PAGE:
Northmen, The scourge of far frem shore ; As shoreward their ships like mad steeds It dashes through the seething foam,
are careering, But I return no more! Wedded unto a fatal bride
“ Sigurdir's battle-ilag is spread Boune for a bloody bed
Abroad to the blue sky, And battling for her, side by side,
And spectral visions of the dead Young Harald's doom is sped !
Are trooping grimly by;
The spirit heralds rush before
Of black sieed or grey, Harald's destroying brand,
Though sweitering it gallop They hover o'er yon fated shore
A long summer's day; And death-devoted band.
Which mete forth the lordships Marshal, stout Jarls, your battle fast !
I challenge as mine; And fire each beacon height,
Ha! ha! 'tis the good brand Our galleys anchor in the sound,
I clutch in my strong hand, Our banner heaves in sight!
That can their broad marches And through the surge and arrowy
And numbers define.
LAND Giver ! I kiss thee.
Dull builders of houses,
Base tillers of earth, So cries the Death-doomed on the red Gaping, ask me what lordshipg strand of slaughter,
I own'd at my birth; While the helmets of heroes like anvils But the pale fools wax mute are ringing.
When I point with my sword
East, west, north, and south,
Wold and waste, town and tower, Nor tide nor tempest ever strove
Hill, valley, and stream, With vengeance half so true.
Trembling, bow to my sway 'Tis Harald—'tis the Sire-bereaved In the fierce battle fray, Wbo goads the dread career,
When the star that rules Fate, is And high amid the flashing storm
This falchion's red gleam. The flag of Doom doth rear.
Might GIVER ! I kiss thee. “ On, on,” the tall Death-seeker cries, “ These earth-worms soil our heel,
I've heard great harps sounding, Their spear-points crash like crisping
In brave bower and hall,
I've drank the sweet music ice, On ribs of stubborn steel!"
That bright lips let fall, Hurra! hurra! their whirlwinds sweep,
I've hunted in greenwood, And Harald's fate is sped;
And heard small birds sing ; Bear on the flag--he goes to sleep
But away with this idle With the life-scorning dead.
And cold jargoning ; Thus fell the young Harald, as of old fell
The music I love, is
The shout of the brave, his sires, And the bright hall of heroes bade hail to
The yell of the dying,
The scream of the flying, his spirit!
When this arm wield's Death's sickle, That-we say—is first-rate fight And garners the grave. ing. Cutting and thrusting-stab Joy Giver! I kiss thee. bing and splitting – hewing and cleaving—and all in a spirit of bois. Far isles of the ocean terous revelry, love of fame free Thy lightning have known, - dom and females, pride of land the
And wide o'er the main land birth-place, and of sea the cradle of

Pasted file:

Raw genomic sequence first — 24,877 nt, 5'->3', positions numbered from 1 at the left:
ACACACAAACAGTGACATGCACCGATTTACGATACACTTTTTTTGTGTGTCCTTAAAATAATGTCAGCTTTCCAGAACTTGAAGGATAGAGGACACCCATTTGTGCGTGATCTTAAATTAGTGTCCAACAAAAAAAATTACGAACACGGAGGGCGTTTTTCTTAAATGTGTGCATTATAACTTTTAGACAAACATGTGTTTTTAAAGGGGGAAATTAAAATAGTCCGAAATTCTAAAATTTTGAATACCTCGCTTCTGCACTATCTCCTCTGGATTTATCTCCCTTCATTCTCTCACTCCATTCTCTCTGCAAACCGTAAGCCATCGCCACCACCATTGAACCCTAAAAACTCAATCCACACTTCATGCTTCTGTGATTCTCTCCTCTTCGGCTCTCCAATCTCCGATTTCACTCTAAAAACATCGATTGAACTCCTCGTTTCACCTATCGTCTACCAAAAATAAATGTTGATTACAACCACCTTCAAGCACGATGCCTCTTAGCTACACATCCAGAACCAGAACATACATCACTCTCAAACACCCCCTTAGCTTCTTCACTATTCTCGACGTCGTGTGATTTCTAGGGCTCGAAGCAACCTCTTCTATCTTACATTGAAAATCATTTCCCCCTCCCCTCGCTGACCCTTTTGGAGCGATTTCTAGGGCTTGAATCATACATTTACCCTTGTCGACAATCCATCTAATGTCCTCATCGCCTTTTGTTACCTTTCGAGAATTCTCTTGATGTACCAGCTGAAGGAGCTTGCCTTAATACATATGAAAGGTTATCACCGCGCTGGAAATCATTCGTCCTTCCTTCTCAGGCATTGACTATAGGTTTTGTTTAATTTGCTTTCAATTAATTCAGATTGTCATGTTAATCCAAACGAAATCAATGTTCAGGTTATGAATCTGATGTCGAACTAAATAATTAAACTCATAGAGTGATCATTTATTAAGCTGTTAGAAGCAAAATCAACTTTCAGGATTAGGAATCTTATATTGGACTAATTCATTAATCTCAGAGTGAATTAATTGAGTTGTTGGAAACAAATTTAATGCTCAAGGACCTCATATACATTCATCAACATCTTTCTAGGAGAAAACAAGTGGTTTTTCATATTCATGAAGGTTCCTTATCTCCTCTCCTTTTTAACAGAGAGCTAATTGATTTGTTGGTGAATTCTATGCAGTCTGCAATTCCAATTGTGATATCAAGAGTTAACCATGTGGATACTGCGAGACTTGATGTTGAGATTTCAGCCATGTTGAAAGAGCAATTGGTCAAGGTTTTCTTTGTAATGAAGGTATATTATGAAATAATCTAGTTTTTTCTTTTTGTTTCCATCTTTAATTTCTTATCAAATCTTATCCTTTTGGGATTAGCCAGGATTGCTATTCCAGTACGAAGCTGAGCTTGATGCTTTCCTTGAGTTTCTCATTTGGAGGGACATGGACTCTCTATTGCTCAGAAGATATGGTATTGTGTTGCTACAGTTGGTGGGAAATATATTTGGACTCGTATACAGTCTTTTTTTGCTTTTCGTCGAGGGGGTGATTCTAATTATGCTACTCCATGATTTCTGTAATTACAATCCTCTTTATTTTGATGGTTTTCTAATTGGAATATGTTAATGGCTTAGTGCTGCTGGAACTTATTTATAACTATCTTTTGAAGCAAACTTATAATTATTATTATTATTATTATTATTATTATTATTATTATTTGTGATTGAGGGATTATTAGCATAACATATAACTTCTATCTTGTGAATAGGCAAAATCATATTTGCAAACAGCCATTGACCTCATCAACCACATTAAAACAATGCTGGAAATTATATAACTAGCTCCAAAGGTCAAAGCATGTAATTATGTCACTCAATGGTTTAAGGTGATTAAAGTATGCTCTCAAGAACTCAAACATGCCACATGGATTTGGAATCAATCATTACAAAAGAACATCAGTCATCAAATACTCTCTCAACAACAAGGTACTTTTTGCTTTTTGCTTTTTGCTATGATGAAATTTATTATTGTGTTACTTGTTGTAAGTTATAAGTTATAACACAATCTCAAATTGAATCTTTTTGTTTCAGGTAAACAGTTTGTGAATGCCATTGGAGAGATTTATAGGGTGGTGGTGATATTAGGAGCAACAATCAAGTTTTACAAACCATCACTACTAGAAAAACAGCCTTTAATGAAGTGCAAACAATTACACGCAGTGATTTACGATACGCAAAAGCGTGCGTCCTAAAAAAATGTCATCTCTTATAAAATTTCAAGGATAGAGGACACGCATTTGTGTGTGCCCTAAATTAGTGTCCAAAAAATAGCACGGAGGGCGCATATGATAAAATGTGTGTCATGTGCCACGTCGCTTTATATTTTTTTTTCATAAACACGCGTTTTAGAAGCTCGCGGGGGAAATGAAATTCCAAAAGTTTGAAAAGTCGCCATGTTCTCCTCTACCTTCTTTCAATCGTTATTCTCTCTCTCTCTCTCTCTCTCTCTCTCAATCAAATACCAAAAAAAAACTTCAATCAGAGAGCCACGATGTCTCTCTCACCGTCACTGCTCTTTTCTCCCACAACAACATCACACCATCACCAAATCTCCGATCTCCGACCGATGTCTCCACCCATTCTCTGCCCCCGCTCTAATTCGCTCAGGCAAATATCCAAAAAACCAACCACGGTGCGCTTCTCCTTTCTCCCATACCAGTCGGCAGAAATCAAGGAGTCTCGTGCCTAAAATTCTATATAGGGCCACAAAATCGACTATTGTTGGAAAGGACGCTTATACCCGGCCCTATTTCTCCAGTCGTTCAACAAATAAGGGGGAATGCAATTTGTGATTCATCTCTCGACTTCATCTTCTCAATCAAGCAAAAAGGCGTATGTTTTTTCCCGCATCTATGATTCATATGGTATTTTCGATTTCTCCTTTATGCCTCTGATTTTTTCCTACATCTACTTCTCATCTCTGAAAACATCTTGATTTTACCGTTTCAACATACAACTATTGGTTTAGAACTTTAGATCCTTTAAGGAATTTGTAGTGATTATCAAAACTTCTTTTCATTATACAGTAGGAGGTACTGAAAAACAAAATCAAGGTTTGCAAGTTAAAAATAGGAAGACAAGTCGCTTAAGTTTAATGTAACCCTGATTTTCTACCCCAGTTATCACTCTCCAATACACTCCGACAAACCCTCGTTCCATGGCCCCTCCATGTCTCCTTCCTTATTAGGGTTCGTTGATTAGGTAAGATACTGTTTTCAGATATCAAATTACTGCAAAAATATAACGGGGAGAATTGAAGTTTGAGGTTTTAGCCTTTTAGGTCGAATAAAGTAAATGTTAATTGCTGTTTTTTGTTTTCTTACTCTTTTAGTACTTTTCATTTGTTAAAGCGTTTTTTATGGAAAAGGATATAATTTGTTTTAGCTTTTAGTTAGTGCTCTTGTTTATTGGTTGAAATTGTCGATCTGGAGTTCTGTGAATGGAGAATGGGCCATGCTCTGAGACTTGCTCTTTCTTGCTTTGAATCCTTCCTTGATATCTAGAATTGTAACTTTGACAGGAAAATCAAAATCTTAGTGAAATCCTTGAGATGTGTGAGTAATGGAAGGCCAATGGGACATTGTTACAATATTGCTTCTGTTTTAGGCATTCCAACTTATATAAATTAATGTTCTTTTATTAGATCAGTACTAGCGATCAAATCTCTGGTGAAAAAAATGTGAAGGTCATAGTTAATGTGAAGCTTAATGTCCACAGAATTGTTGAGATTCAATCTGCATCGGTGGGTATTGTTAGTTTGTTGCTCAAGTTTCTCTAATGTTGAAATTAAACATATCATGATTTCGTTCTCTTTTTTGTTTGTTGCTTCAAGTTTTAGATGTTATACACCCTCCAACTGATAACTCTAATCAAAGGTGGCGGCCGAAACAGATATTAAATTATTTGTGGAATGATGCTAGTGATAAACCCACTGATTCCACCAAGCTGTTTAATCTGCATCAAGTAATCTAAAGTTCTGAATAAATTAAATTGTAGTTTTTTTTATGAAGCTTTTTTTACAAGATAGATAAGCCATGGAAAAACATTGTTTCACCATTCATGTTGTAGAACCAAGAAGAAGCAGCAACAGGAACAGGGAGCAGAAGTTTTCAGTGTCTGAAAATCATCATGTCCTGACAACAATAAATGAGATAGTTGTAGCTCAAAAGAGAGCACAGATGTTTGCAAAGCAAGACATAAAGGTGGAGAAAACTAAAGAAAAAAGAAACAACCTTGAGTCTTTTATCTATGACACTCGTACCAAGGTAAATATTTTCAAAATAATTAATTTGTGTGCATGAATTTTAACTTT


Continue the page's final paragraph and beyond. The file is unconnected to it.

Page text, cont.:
Thy horrors have shone. heroes, and to make its passion
Great sword of my father, thick and "slab” as it overboils, the
Stern joy of his hand, lust of blood.
Thou hast carved his name deep on
The stranger's red strand, Now for the “Sword Song," al
And won him the glory ready not a little famous-for we
Of undying song. have heard it chanted by one who
Keen cleaver of gay crests, troubles not his head about poetry,
Sharp piercer of broad breasts, but who clove skull-cap and skull of
Grim slayer of heroes, more than one cuirassier at Water
And courage of the strong. loo.
FAME GIVER ! I kiss thee.
THE SWORD CHANT OF THORSTEIN RAUDI. 'Tis not the grey hawk's flight
O'er mountain and mere; 'Tis not the fleet hound's course
Tracking the deer; 'Tis not the light hoof print
In a love more abiding
Than that the heart knows,
Than summer's first rose,
And lives but for thee;
In dreamings of gladness,
I've wandered east, I've wandered west, Brave measures of madness
Through mony a weary way: In some battle-field,
But never, never can forget Where armour is ringing,
The luve o' life's young day! And noble blood springing,
The fire that's blawn on Beltane e'en, And cloven, yawn helmet,
May weel be black gin Yule;
But blacker fa' awaits the heart
Where first fond luve grows cule. The smile of a maiden's eye
O dear, dear Jeannie Morrison, Soon may depart;
The thochts o' bygane years And light is the faith of
Still Aing their shadows ower my path, Fair woman's heart;
And blind my een wi' tears : Changeful as light clouds,
They blind my een wi' saut saut tears, And wayward as wind,
And sair and sick I pine, Be the passions that govern
As memory idly summons up
The blithe blinks o'langsyne.
'Twas then we lurit ilk ither weel, When ills wax in number,
'Twas then we twa did part; Thy love will not slumber, But, starlike, burns fiercer,
Sweet time-sad time! twa bairns at The darker the night.
Twa bairns, and but ae heart! Heart GLADENER ! I kiss thee.